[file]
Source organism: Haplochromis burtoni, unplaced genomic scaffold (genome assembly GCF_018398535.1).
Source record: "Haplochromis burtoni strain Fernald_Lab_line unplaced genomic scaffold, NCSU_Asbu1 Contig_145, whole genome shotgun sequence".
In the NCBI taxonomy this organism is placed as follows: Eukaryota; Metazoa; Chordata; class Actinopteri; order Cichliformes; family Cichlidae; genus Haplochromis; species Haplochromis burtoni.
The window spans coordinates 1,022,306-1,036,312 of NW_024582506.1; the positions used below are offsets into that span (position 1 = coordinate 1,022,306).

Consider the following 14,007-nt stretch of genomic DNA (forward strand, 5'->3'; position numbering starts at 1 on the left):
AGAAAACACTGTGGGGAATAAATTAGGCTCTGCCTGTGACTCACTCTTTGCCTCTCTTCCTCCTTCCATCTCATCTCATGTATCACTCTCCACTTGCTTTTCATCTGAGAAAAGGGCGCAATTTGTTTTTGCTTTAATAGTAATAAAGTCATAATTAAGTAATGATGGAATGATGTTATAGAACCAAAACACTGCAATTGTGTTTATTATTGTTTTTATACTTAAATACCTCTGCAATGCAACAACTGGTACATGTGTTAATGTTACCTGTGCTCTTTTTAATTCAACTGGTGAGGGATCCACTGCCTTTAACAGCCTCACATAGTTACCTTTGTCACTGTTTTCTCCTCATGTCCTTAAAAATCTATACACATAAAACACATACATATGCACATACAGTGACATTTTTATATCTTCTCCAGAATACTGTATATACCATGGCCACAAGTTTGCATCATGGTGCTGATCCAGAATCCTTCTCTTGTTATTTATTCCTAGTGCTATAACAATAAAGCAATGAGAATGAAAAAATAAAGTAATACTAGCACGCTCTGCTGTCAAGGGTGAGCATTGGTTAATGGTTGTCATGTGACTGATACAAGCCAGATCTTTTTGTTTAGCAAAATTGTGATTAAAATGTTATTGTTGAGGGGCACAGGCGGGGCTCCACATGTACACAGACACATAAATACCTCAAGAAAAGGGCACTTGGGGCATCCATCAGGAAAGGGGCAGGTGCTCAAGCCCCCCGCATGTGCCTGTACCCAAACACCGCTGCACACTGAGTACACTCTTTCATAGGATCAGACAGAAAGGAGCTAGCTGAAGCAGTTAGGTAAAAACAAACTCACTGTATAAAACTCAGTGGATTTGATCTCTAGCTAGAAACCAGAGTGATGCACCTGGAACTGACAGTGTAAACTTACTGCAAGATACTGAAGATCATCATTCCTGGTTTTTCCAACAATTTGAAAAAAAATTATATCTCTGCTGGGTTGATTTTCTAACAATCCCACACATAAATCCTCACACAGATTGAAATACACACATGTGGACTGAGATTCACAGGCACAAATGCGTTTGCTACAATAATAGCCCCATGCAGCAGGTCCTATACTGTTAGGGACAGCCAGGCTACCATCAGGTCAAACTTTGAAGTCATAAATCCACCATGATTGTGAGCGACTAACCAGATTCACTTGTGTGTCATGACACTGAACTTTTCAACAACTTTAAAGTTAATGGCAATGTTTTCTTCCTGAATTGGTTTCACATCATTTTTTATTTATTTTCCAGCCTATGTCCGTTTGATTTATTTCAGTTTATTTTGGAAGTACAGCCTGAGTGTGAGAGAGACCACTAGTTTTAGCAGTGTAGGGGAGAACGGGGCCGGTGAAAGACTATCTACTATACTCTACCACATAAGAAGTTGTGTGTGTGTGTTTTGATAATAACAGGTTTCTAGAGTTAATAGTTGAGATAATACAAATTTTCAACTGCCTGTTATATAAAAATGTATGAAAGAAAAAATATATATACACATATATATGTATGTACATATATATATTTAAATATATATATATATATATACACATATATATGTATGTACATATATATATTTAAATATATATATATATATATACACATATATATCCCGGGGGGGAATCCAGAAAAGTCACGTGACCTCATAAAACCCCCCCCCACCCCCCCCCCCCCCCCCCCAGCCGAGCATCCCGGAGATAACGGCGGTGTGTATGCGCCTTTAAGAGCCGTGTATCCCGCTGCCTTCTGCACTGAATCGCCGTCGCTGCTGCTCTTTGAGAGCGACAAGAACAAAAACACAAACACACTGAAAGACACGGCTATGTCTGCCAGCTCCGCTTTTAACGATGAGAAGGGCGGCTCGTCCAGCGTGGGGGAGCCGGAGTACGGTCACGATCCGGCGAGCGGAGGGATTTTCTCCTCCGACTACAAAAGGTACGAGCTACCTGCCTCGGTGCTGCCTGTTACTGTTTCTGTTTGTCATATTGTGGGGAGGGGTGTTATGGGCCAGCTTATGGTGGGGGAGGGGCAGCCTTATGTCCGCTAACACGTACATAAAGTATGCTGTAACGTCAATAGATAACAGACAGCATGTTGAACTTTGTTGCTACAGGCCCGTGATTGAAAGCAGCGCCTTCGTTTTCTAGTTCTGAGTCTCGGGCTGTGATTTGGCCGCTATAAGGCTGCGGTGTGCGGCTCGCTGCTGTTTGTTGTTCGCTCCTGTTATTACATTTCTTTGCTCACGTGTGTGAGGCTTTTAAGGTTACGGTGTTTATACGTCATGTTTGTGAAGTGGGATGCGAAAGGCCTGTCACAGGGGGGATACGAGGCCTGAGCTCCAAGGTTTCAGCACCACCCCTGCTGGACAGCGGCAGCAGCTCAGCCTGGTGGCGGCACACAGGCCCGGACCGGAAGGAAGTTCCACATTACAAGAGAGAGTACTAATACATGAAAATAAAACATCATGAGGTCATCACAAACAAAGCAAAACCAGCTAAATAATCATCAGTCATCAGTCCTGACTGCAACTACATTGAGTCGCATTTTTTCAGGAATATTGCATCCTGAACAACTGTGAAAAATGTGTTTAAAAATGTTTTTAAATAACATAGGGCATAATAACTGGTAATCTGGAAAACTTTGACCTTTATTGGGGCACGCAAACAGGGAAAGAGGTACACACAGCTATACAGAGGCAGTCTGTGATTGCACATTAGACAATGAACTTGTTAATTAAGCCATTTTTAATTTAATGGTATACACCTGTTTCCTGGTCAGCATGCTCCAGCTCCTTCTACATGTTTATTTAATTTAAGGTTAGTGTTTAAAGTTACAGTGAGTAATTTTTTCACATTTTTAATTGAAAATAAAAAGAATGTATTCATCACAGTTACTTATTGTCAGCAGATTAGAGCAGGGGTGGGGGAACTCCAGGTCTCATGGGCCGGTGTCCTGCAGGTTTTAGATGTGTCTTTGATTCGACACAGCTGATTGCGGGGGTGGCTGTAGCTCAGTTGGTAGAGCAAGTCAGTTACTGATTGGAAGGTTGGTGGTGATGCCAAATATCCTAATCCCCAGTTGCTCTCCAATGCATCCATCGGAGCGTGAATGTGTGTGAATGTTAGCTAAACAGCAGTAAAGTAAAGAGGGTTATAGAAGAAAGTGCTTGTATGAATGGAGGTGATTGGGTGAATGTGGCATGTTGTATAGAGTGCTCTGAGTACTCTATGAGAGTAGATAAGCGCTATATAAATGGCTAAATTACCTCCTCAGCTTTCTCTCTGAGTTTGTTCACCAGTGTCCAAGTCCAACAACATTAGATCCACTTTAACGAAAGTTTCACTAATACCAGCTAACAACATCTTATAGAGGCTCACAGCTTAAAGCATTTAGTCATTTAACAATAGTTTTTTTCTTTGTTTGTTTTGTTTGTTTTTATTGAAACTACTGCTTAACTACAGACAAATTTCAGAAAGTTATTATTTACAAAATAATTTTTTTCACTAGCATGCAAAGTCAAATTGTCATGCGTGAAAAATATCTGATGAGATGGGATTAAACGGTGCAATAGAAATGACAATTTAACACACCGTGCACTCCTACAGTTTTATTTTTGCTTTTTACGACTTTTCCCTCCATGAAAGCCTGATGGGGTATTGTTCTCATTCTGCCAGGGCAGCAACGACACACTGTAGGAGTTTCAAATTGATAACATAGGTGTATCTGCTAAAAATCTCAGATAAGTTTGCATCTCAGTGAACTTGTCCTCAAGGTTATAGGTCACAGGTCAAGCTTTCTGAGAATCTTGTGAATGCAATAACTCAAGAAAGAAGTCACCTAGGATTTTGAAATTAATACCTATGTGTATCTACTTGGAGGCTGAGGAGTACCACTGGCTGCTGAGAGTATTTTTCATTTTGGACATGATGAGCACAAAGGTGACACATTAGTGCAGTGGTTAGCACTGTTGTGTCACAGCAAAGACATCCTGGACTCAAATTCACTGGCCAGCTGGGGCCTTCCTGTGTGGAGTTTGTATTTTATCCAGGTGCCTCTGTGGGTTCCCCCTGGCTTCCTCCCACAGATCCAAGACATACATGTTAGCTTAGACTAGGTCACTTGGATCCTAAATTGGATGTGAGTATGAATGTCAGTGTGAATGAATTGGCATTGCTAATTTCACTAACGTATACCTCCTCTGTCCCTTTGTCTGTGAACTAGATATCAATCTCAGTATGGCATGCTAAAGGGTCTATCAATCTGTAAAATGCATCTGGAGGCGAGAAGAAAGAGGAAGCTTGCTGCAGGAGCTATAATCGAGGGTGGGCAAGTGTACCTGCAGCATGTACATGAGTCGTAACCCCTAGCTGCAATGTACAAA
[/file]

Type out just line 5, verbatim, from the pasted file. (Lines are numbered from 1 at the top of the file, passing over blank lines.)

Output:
Consider the following 14,007-nt stretch of genomic DNA (forward strand, 5'->3'; position numbering starts at 1 on the left):